Vietnamese Culture



  • Indirect Communication: The Vietnamese are generally observed as being verbal communicators, often understating themselves to reach their point. However, while there is less reliance on explicitly descriptive vocabulary, they give strong clues about their message through their surrounding posture, expression and tone of voice. In Vietnam, the context of conversations can also provide further meaning to their words, as there are well-established between speakers in the Vietnamese language. For example, Vietnamese pronouns address the other person in a way that affectionately respects their relationship and status comparative to one’s self while delivering the message. However, this form of communication translates differently when spoken in English and can come across as quite a blunt approach to communication. Vietnamese people also usually express how they feel quite genuinely and honestly, which can similarly give the perception that they are speaking very frankly.
  • Language Style: In an effort to speak modestly, the Vietnamese have a tendency not to use very colourful expressions. For example, they may say they “like” something instead of “love” it, that they feel “bad” instead of “awful”, or that something is “good” instead of “amazing”. This kind of speech is considered more emotionally balanced. Furthermore, using very artful words can come across as being too exaggerated and insincere.
  • Refusals: A Vietnamese person’s preoccupation with saving and may see them avoid giving a flat ‘no’ or negative response, even when they disagree with you. Therefore, focus on hints of hesitation in terms of what is said, how it is said and with what body language. One can usually find the underlying meaning by asking open-ended questions.
  • Agreement: Consider that a ‘yes’ may be spoken to indicate “I hear you” or “I understand” rather than “I agree with what is said”.
  • Loud Voices: Speaking in a raised voice or shouting is generally seen as improper or uncivilised behaviour, particularly when women do so. However, this is generally common behaviour.


  • Physical Contact: In Vietnam, it is not appropriate to touch strangers unless it is unavoidable. People also generally don’t hug one another or show any physical affection to the opposite gender in public. Avoid backslapping and putting your arm around someone's shoulder. However, people of the same gender may be affectionate with one another if they are good friends (i.e. walking hand in hand).
  • Pointing: Avoid pointing at people and things with your index finger; this is considered disrespectful. Use your open hand instead.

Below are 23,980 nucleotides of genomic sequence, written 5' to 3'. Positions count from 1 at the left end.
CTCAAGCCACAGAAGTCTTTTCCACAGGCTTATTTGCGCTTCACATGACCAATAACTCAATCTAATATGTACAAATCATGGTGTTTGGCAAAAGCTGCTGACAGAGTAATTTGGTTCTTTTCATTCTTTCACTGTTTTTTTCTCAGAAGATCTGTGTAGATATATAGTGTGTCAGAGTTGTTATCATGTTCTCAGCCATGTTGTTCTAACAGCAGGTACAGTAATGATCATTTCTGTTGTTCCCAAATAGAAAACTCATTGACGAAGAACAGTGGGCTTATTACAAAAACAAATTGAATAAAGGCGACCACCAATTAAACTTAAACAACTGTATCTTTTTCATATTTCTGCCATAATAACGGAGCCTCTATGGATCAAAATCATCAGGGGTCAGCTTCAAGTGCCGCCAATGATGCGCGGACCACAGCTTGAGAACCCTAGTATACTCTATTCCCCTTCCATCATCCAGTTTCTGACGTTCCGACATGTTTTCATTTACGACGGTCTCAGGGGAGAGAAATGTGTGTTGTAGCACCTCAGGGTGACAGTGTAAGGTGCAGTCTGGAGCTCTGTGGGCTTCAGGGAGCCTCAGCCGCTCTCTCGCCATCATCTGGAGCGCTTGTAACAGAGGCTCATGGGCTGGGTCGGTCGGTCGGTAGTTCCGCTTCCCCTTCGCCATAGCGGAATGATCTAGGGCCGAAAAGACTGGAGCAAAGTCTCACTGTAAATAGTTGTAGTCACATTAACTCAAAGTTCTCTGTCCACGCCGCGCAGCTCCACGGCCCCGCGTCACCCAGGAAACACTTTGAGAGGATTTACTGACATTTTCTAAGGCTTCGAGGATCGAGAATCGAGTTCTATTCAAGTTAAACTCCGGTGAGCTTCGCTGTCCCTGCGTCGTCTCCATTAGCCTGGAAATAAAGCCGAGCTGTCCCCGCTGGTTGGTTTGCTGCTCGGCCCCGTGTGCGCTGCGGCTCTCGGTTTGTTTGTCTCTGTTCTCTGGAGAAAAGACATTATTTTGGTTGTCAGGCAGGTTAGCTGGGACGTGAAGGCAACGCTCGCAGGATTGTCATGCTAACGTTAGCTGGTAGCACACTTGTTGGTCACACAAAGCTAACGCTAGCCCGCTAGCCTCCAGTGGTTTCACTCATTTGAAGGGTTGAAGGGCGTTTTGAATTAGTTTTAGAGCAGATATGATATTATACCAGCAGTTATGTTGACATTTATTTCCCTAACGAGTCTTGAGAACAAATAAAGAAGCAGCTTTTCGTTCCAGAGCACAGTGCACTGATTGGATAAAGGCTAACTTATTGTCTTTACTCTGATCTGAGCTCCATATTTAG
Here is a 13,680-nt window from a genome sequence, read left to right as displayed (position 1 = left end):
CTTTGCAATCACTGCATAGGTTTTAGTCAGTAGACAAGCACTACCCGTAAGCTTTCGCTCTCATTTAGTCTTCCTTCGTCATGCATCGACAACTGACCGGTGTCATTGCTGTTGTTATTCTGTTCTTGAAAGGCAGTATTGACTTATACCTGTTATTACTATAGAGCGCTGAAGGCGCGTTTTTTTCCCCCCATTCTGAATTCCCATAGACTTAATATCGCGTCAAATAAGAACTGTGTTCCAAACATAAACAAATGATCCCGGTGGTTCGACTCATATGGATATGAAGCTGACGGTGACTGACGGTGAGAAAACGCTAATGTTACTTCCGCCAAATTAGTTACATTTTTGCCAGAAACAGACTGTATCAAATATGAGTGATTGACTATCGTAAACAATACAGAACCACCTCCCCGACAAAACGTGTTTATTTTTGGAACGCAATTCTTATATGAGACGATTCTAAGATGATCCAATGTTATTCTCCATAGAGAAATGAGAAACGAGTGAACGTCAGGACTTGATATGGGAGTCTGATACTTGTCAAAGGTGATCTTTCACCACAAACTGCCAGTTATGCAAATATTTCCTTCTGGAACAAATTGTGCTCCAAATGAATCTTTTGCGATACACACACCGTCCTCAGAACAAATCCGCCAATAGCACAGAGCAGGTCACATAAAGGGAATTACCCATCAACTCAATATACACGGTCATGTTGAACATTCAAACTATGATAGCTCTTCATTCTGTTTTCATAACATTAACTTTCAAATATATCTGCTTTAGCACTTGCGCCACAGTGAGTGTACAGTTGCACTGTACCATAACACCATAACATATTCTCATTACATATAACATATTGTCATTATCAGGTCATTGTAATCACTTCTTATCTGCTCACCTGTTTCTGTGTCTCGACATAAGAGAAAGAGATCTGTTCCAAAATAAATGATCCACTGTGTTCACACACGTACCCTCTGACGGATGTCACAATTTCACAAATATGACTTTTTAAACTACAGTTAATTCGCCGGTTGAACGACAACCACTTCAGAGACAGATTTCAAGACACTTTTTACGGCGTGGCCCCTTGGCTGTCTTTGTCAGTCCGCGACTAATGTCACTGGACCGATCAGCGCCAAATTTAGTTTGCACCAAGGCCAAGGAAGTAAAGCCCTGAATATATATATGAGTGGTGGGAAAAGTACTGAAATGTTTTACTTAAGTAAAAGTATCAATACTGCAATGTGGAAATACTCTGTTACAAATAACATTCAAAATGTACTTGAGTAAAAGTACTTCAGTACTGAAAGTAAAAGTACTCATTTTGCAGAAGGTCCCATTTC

• Beckoning: To beckon, use your open hand rather than your index finger. To use a single forefinger with the palm facing up has offensive and threatening connotations to adults and children.
  • Arms: It can be considered rude to stand with your hands on your hips or cross your arms when having a regular conversation with someone.
  • The Head: The head is considered the most sacred part of a person’s body. It is offensive to touch another person’s head or pass something over it. Forcing someone’s head to touch the ground would be an extremely disrespectful (and possibly unforgivable) act.
  • Feet: Feet are considered the lowliest or ‘dirtiest’ part of the body. Displaying the soles of one’s feet, resting them on tables, or exposing them to others is considered rude.
  • Expressions: The Vietnamese commonly show less emotion in their face as they communicate and often adopt a sombre expression unless something clearly joyful is happening. Avoid interpreting this as unfriendly.
  • Eye Contact: It is respectful to defer eye contact away from those who are of the opposite gender, a higher status or older than you. However, eye contact is held and expected with one’s peers.
  • Smiling: Smiling can have many connotations in Vietnamese culture. It’s often done as a way to modestly acknowledge what another person is saying without seeming too over-enthusiastic. The Vietnamese may also smile or laugh quietly when talking about painful or awkward experiences. This is a way of non-verbally apologising for the listener’s possible discomfort and diffusing it. Similarly, people may smile when embarrassed, apologetic, frustrated or nervous, so consider that a person smiling in a serious situation may not always be doing so out of happiness or pleasure.
  • Gestures: The symbol for ‘okay’ in Western culture (with the forefinger and the top of the thumb meeting to form a circle, with the other fingers stretched out) means ‘poor quality’ in Vietnam.
  • Silence: Silence is an important and purposeful tool used in the communication style of most Asian countries. Pausing before giving a response indicates that someone has applied appropriate thought and consideration to the question. It reflects and respect.

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